At our dinner meeting on January 23, 2018, Dr. Ethan S. Rafuse, Professor of Military History at the U.S. Army Command and General Staff College at Fort Leavenworth KS, gave an interesting program about Lincoln's Secretary of War, Edwin M. Stanton. Some of the key points that Dr. Rafuse made were:
- Prior to the Civil War, Stanton was a prominent lawyer and became very wealthy. He argued several high profile suits including the State of Pennsylvania vs. Wheeling and Belmont Suspension Bridge and McCormick vs. Manny.
- In 1859, Stanton defended Daniel Sickles, who killed his wife's lover. However, Sickles was acquitted after using temporary insanity as a legal defense for the first time in U.S. history.
- As a politician, Stanton tried to play both sides against each other.
- Stanton served as Secretary of War from 1862-1865. Stanton and Union General George B. McClellan had a bitter relationship. During the Peninsula Campaign, Stanton ordered McClellan to send one corps east to defend Washington. Dr. Rafuse said Stanton was disruptive to Abraham Lincoln's overall war effort.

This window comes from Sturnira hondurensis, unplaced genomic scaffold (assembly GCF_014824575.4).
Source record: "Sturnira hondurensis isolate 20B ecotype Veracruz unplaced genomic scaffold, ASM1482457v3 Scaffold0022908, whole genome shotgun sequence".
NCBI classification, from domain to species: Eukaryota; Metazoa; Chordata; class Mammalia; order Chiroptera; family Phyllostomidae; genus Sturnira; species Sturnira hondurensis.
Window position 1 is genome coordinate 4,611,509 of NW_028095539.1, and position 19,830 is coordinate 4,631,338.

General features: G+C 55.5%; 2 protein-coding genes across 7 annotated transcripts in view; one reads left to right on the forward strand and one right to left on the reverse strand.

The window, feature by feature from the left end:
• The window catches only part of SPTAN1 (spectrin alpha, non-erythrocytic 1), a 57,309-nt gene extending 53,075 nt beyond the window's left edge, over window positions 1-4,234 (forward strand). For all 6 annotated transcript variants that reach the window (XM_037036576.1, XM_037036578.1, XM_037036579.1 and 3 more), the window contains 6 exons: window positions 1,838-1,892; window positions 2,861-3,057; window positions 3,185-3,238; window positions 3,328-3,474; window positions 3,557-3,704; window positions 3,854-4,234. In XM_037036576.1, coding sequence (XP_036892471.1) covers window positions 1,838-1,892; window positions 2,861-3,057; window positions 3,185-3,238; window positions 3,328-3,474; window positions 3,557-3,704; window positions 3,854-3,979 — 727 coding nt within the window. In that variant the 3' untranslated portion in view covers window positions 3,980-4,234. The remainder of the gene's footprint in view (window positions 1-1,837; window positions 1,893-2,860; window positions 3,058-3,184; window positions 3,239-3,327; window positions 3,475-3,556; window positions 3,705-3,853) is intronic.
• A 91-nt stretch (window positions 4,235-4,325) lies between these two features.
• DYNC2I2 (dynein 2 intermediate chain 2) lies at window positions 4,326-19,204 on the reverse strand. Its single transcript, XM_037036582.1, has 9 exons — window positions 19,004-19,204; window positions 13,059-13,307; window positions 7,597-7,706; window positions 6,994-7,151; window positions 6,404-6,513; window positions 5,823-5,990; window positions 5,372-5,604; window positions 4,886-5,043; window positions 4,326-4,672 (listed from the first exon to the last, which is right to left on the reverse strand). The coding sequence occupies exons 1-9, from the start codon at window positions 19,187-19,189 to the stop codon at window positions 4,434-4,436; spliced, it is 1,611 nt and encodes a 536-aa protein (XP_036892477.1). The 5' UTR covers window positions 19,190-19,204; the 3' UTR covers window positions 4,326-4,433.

- Union General William T. Sherman negotiated a peace deal with Confederate General Joseph E. Johnston. Stanton publicly criticized Sherman over this deal, which made Sherman look bad. As a result, Sherman refused to shake Stanton's hand during the Grand Review of the Armies.
- After Lincoln was assassinated, Stanton organized the manhunt for Lincoln’s killer, John Wilkes Booth.
- Following the Civil War, Stanton remained as Secretary of War under President Andrew Johnson. However, Stanton opposed the lenient policies of Johnson toward the former Confederate States. Johnson's attempt to dismiss Stanton ultimately led to Johnson's impeachment.
- Stanton died in 1869, shortly after his nomination as Associate Justice of the Supreme Court was confirmed by the Senate.